“The real issue here is that Twitter entered a business deal with NBC and its parent, Comcast, for the Olympics. That, in Adams’ word, puts NBC and Twitter in cahoots with each other. So now do other users have to worry about biting the hand that feeds Twitter?”

Free speech will collide with Twitter’s commercial interests again

Twitter was more than happy to announce that “the tweets must flow” when the network was being used by dissidents to protest and raise awareness about the evils of the corrupt Egyptian regime of Hosni Mubarak, but the NBC case brings those issues a lot closer to home. The company didn’t have a commercial relationship with Egypt or the Mubarak regime, so it was easier to make a clear-cut determination in that situation — the needs of those consuming critical information about a revolutionary event took precedence. In the Adams case, it feels as though Twitter has allowed commercial considerations to govern its behavior instead, or has at least allowed them to taint its decision making.
We’ve already seen growing dissent over Twitter’s crackdown on companies that are using its API, as it tries to control more of the content that flows through its network, and dictate where and how that content is consumed. Regardless of how Twitter sees itself, that kind of control is fundamentally the same approach as that taken by any media entity such as the New York Times. And as Jarvis points out, that element of control and the commercial considerations around it is bound to clash at some point with the way that people have come to see Twitter as a real-time information distribution system.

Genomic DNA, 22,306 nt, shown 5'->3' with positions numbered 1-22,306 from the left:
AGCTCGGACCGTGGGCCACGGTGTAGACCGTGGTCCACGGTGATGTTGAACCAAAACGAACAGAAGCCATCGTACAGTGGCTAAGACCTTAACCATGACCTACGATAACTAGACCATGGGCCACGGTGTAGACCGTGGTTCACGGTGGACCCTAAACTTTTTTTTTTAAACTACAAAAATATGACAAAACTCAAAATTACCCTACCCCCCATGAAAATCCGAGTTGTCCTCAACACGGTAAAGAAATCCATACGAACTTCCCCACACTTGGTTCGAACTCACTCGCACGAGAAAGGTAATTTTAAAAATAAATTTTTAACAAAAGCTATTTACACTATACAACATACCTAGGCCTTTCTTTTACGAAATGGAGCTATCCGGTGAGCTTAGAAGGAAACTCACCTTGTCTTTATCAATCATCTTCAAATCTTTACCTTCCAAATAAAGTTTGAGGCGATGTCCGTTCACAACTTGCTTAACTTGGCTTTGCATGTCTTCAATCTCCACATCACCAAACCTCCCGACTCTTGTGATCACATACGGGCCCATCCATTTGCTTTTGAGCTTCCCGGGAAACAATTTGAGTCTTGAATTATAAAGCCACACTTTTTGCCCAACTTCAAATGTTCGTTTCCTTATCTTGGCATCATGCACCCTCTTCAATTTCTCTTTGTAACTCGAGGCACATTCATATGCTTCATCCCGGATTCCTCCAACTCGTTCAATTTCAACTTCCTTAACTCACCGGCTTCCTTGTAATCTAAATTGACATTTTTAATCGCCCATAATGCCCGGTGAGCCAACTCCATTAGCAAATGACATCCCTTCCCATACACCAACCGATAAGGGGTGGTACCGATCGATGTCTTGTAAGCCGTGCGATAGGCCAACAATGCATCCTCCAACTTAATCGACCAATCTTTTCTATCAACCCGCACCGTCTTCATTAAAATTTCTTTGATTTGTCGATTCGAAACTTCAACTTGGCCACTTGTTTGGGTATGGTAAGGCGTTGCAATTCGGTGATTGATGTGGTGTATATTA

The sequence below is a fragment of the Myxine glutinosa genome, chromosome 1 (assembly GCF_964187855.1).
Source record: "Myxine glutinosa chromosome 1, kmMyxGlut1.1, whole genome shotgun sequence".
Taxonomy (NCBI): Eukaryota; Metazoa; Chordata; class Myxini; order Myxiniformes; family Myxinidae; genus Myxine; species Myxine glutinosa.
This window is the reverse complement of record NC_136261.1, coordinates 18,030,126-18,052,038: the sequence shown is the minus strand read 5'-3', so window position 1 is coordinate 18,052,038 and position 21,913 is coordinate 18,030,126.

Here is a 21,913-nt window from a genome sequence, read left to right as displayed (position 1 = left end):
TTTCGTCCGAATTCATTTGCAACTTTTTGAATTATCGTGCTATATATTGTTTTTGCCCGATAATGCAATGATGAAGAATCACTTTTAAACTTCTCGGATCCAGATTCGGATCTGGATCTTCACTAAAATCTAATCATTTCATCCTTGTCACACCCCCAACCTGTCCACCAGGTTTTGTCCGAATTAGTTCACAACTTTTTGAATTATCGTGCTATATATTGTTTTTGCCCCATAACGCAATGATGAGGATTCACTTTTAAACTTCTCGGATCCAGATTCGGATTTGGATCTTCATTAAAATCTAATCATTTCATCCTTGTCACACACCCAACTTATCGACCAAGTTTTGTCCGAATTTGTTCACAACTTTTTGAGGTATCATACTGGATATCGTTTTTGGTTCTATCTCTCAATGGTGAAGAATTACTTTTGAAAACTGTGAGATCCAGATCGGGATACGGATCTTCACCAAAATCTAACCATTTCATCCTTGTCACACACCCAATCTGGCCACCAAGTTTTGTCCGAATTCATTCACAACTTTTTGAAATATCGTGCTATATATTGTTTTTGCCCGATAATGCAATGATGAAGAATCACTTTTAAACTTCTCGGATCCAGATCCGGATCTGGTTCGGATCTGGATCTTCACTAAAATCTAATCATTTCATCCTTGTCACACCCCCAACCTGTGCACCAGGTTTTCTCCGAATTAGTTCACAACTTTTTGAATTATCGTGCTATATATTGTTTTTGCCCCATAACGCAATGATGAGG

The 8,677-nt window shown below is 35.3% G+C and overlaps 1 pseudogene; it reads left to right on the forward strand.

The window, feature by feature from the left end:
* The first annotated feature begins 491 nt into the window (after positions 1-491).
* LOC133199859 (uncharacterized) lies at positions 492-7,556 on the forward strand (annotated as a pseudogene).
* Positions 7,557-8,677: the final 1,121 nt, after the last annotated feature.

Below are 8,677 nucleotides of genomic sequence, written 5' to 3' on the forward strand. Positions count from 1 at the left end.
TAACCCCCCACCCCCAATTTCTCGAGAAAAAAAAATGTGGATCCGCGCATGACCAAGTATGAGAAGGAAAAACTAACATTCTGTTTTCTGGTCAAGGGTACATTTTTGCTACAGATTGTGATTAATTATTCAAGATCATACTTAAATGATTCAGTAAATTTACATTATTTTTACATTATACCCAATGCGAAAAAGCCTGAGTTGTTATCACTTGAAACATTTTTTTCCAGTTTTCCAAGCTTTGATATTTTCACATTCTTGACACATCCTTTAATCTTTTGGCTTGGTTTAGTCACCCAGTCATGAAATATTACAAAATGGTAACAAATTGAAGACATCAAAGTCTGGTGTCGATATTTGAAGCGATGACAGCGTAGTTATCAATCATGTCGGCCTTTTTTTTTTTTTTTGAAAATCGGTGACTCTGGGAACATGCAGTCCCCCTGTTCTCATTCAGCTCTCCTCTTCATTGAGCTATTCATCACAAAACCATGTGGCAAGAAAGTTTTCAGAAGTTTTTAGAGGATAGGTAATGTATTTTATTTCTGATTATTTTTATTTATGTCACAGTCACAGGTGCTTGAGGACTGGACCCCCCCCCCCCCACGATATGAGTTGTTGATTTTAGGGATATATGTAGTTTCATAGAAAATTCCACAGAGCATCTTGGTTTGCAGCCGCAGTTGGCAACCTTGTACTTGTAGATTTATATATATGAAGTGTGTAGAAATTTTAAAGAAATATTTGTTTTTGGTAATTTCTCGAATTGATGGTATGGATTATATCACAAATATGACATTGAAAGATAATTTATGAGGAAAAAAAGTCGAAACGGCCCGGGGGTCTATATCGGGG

As Hunter Walk of YouTube pointed out recently, asserting more control over the network probably makes perfect sense from a financial and business-model standpoint, as Twitter tries to justify its estimated $8-billion market cap and satisfy its prominent venture backers. But those commercial interests could prove to be fundamentally at odds with the company’s previously stated goal of being an information-distribution network that cares more about free speech than commercial or political considerations.
Rightly or wrongly, users seem to see Twitter’s behavior in the Adams case as evidence that it is willing to throw free speech under the bus in order to maintain commercial relationships. If that isn’t the case (which I hope it isn’t), then Twitter needs to figure out how to repair that impression as quickly as possible — or risk jeopardizing the very thing that has gotten it to this point in the first place.
Post and thumbnail images courtesy of Flickr users Jennifer Moo and Zert Sonstige